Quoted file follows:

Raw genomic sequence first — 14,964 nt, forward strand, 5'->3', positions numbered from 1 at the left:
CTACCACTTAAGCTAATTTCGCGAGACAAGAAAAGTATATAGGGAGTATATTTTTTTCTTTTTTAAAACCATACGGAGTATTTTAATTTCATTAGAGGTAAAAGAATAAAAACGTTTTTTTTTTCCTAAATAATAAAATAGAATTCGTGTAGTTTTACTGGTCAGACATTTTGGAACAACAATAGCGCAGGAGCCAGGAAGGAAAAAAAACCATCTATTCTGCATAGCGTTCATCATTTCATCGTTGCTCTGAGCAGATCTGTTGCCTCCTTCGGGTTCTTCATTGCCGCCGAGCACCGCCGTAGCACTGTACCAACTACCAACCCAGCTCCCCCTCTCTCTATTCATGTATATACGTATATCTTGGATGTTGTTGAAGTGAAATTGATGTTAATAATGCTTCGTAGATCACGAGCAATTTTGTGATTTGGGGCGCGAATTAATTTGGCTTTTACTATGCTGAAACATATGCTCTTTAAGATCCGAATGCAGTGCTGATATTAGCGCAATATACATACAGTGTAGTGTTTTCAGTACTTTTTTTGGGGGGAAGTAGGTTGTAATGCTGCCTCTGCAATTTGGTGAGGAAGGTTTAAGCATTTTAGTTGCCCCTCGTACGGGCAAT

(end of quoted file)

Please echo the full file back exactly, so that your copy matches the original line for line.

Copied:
Raw genomic sequence first — 14,964 nt, forward strand, 5'->3', positions numbered from 1 at the left:
CTACCACTTAAGCTAATTTCGCGAGACAAGAAAAGTATATAGGGAGTATATTTTTTTCTTTTTTAAAACCATACGGAGTATTTTAATTTCATTAGAGGTAAAAGAATAAAAACGTTTTTTTTTTCCTAAATAATAAAATAGAATTCGTGTAGTTTTACTGGTCAGACATTTTGGAACAACAATAGCGCAGGAGCCAGGAAGGAAAAAAAACCATCTATTCTGCATAGCGTTCATCATTTCATCGTTGCTCTGAGCAGATCTGTTGCCTCCTTCGGGTTCTTCATTGCCGCCGAGCACCGCCGTAGCACTGTACCAACTACCAACCCAGCTCCCCCTCTCTCTATTCATGTATATACGTATATCTTGGATGTTGTTGAAGTGAAATTGATGTTAATAATGCTTCGTAGATCACGAGCAATTTTGTGATTTGGGGCGCGAATTAATTTGGCTTTTACTATGCTGAAACATATGCTCTTTAAGATCCGAATGCAGTGCTGATATTAGCGCAATATACATACAGTGTAGTGTTTTCAGTACTTTTTTTGGGGGGAAGTAGGTTGTAATGCTGCCTCTGCAATTTGGTGAGGAAGGTTTAAGCATTTTAGTTGCCCCTCGTACGGGCAAT